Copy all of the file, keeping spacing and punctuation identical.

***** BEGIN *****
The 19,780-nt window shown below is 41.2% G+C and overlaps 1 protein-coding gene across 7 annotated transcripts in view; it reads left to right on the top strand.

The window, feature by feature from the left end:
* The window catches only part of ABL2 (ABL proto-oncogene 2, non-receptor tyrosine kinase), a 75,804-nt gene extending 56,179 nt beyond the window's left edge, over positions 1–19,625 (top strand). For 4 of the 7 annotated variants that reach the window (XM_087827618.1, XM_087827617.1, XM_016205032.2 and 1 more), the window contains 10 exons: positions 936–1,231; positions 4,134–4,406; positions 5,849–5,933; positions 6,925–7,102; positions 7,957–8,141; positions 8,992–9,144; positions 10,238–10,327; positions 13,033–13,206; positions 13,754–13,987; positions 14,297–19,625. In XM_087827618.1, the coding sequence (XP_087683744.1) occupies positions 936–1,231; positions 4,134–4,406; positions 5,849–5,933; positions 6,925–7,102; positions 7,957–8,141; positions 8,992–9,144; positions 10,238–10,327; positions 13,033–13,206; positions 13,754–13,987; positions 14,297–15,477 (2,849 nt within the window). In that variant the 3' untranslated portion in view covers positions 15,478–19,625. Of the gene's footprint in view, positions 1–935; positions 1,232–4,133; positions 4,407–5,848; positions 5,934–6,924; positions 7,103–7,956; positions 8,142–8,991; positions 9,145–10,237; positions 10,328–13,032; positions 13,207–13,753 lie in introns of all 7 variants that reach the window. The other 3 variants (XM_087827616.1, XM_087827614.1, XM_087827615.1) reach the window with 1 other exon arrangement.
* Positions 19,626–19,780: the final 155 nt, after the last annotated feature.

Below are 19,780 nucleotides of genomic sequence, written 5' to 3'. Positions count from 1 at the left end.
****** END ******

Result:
The 19,780-nt window shown below is 41.2% G+C and overlaps 1 protein-coding gene across 7 annotated transcripts in view; it reads left to right on the top strand.

The window, feature by feature from the left end:
* The window catches only part of ABL2 (ABL proto-oncogene 2, non-receptor tyrosine kinase), a 75,804-nt gene extending 56,179 nt beyond the window's left edge, over positions 1–19,625 (top strand). For 4 of the 7 annotated variants that reach the window (XM_087827618.1, XM_087827617.1, XM_016205032.2 and 1 more), the window contains 10 exons: positions 936–1,231; positions 4,134–4,406; positions 5,849–5,933; positions 6,925–7,102; positions 7,957–8,141; positions 8,992–9,144; positions 10,238–10,327; positions 13,033–13,206; positions 13,754–13,987; positions 14,297–19,625. In XM_087827618.1, the coding sequence (XP_087683744.1) occupies positions 936–1,231; positions 4,134–4,406; positions 5,849–5,933; positions 6,925–7,102; positions 7,957–8,141; positions 8,992–9,144; positions 10,238–10,327; positions 13,033–13,206; positions 13,754–13,987; positions 14,297–15,477 (2,849 nt within the window). In that variant the 3' untranslated portion in view covers positions 15,478–19,625. Of the gene's footprint in view, positions 1–935; positions 1,232–4,133; positions 4,407–5,848; positions 5,934–6,924; positions 7,103–7,956; positions 8,142–8,991; positions 9,145–10,237; positions 10,328–13,032; positions 13,207–13,753 lie in introns of all 7 variants that reach the window. The other 3 variants (XM_087827616.1, XM_087827614.1, XM_087827615.1) reach the window with 1 other exon arrangement.
* Positions 19,626–19,780: the final 155 nt, after the last annotated feature.

Below are 19,780 nucleotides of genomic sequence, written 5' to 3'. Positions count from 1 at the left end.